Ann Althouse reports on a man who walked around the Madison Capitol for six hours on Christmas Eve with a sign saying 1300, the approximate number of US deaths so far in the Iraqi War, which is not yet 2 years old. It is important to remember the lives lost, the families ruined, and the families saved. It is also important to place these losses in the context of other wars.
Just to put things in perspective, this would be a fairly bad month in Vietnam, but not unusual.
Consider this stretch of US deaths in Vietnam in 1968:
Or this stretch in 1969:
UPDATE: I am finding the response to my informational post on casualties interesting. My co-blogger Orin Kerr appears to take it in a political direction, as noted by Matt Bruce here.
I think that the Vietnam v. Iraq casualty number comparison is a bit like a Rorschach test ("The [Rorschah] test is considered `projective' because the patient is supposed to project his or her real personality into the inkblot via the interpretation.')--what people see in the comparison reflects more about them than it does about the facts or my post.
I was posting information because I think that one fact can be understood better in the context of another fact. I was not trying to "comfort" anyone. I am certainly not shy about expressing an opinion in my posts, whether it is a relatively definitive one (such as my recent criticism of John Lott), or a conflicted one (such as my recent highly contingent defense of AP). I was not making an argument in my post; I thought that people might be surprised and interested by the comparison (as many of my colleagues are, whether they support or oppose the Iraq War). If I were trying to defend the Iraq War in my post, I would have chosen World War II or the Civil War, not Vietnam. I was not.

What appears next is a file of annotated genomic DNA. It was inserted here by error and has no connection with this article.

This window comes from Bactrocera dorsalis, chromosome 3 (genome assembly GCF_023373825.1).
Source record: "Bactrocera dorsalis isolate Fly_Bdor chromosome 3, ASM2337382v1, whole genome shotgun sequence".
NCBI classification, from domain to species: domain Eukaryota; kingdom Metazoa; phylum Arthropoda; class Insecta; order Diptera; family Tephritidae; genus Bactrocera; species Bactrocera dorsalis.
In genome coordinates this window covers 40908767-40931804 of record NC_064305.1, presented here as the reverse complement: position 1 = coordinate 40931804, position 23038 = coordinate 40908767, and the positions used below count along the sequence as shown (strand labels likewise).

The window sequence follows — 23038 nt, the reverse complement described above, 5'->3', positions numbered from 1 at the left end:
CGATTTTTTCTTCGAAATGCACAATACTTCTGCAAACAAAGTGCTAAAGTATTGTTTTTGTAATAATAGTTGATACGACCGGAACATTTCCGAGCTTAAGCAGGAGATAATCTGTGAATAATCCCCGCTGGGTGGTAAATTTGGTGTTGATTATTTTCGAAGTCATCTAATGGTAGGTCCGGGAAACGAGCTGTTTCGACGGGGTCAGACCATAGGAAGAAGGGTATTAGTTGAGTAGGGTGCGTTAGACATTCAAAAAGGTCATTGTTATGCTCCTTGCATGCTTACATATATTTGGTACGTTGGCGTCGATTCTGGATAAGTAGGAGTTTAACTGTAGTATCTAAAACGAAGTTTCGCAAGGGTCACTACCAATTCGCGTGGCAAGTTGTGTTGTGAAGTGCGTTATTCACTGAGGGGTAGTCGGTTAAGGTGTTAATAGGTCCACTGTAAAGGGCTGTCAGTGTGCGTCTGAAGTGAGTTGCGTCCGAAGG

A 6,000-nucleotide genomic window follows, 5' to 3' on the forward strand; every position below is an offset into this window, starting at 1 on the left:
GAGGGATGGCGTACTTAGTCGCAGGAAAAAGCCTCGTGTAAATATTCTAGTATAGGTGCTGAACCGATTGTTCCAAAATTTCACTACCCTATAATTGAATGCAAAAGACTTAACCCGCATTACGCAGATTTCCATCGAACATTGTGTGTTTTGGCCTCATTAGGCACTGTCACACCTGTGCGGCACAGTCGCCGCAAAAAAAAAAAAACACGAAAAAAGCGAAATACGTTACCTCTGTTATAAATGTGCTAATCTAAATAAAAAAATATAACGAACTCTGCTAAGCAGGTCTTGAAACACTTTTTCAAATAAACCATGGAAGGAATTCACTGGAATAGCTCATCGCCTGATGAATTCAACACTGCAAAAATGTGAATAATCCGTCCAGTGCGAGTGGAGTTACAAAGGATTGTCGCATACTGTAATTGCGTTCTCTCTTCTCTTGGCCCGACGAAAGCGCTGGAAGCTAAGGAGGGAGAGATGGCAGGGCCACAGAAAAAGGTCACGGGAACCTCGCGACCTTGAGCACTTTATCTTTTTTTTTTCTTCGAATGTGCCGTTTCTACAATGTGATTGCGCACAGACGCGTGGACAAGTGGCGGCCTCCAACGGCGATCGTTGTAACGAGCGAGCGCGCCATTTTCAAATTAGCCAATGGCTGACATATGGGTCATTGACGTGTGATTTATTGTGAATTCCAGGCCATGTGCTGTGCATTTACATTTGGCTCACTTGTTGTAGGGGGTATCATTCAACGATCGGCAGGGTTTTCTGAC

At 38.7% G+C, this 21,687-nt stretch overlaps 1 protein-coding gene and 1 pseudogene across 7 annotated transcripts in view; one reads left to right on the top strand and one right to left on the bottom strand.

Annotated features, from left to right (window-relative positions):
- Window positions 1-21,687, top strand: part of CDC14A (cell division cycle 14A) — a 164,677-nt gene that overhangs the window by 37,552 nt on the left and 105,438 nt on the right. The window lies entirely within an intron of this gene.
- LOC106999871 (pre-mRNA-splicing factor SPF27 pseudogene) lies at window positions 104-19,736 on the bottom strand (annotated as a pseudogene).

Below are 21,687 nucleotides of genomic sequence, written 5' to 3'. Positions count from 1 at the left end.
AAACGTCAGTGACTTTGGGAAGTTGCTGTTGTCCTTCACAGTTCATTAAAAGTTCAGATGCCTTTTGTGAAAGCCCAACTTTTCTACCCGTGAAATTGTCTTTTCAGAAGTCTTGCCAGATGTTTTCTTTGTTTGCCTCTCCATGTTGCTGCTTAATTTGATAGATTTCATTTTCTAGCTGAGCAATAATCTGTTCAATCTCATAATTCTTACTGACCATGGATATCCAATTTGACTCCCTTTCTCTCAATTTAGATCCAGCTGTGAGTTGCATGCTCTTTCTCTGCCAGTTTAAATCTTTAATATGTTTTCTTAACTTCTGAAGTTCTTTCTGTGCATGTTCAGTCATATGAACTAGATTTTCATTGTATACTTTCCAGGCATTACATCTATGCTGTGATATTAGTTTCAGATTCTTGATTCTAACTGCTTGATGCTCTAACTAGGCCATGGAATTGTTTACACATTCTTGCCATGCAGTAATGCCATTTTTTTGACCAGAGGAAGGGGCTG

Indeed, my view is that looking at numbers doesn't answer the basic question whether a war is worth the cost, and that the cost in lives for a war is not necessarily positively related to its benefits. I certainly didn't suggest this argument or any other in my post, but some people might have suspected this from the choice of Iraq and Vietnam for comparison.
Any substantial number of US lives lost in Vietnam was (I believe) unwarranted because the war was a failure and its goals questionable. If the Iraq War ultimately fails completely in the long run, then any US lives lost fighting it will have been wasted at least from an ex post perspective. And the huge US losses in World War II were justified by the justice of that war's goals and accomplishments.
Related Posts (on one page):
- More on the Iraq-Vietnam Casualty Comparison:
- The Vietnam Comparison -- A Closer Look At The Numbers:
- 1300 US Deaths Would be a Fairly Bad Month in Vietnam.--